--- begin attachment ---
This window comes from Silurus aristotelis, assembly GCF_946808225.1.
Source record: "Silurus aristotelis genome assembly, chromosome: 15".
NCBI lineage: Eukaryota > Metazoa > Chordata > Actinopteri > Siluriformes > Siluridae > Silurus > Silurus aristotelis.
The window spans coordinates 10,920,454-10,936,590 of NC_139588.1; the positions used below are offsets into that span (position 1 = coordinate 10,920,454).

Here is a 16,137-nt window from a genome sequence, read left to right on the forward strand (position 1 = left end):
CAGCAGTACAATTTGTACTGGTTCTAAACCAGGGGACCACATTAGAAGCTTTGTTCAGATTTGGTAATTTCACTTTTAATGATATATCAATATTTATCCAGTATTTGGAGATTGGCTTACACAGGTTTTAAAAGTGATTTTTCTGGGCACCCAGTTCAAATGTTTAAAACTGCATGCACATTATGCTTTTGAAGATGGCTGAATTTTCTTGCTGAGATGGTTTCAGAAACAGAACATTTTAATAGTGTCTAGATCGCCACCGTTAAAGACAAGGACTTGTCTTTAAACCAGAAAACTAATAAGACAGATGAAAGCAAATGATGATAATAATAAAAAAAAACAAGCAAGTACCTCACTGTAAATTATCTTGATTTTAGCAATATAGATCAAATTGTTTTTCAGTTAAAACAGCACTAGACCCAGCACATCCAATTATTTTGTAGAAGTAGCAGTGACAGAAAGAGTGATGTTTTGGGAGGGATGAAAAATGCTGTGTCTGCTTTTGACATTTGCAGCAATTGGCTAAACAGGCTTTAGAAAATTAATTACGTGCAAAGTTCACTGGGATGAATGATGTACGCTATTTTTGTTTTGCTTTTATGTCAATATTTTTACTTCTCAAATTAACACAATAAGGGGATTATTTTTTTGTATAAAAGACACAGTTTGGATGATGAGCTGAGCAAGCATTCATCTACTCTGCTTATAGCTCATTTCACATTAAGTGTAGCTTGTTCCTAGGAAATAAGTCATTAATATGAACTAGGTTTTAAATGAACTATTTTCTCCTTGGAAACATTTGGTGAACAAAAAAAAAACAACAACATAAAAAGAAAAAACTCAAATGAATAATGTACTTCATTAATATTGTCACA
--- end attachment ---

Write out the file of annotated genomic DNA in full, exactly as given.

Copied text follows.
This window comes from Silurus aristotelis, assembly GCF_946808225.1.
Source record: "Silurus aristotelis genome assembly, chromosome: 15".
NCBI lineage: Eukaryota > Metazoa > Chordata > Actinopteri > Siluriformes > Siluridae > Silurus > Silurus aristotelis.
The window spans coordinates 10,920,454-10,936,590 of NC_139588.1; the positions used below are offsets into that span (position 1 = coordinate 10,920,454).

Here is a 16,137-nt window from a genome sequence, read left to right on the forward strand (position 1 = left end):
CAGCAGTACAATTTGTACTGGTTCTAAACCAGGGGACCACATTAGAAGCTTTGTTCAGATTTGGTAATTTCACTTTTAATGATATATCAATATTTATCCAGTATTTGGAGATTGGCTTACACAGGTTTTAAAAGTGATTTTTCTGGGCACCCAGTTCAAATGTTTAAAACTGCATGCACATTATGCTTTTGAAGATGGCTGAATTTTCTTGCTGAGATGGTTTCAGAAACAGAACATTTTAATAGTGTCTAGATCGCCACCGTTAAAGACAAGGACTTGTCTTTAAACCAGAAAACTAATAAGACAGATGAAAGCAAATGATGATAATAATAAAAAAAAACAAGCAAGTACCTCACTGTAAATTATCTTGATTTTAGCAATATAGATCAAATTGTTTTTCAGTTAAAACAGCACTAGACCCAGCACATCCAATTATTTTGTAGAAGTAGCAGTGACAGAAAGAGTGATGTTTTGGGAGGGATGAAAAATGCTGTGTCTGCTTTTGACATTTGCAGCAATTGGCTAAACAGGCTTTAGAAAATTAATTACGTGCAAAGTTCACTGGGATGAATGATGTACGCTATTTTTGTTTTGCTTTTATGTCAATATTTTTACTTCTCAAATTAACACAATAAGGGGATTATTTTTTTGTATAAAAGACACAGTTTGGATGATGAGCTGAGCAAGCATTCATCTACTCTGCTTATAGCTCATTTCACATTAAGTGTAGCTTGTTCCTAGGAAATAAGTCATTAATATGAACTAGGTTTTAAATGAACTATTTTCTCCTTGGAAACATTTGGTGAACAAAAAAAAAACAACAACATAAAAAGAAAAAACTCAAATGAATAATGTACTTCATTAATATTGTCACA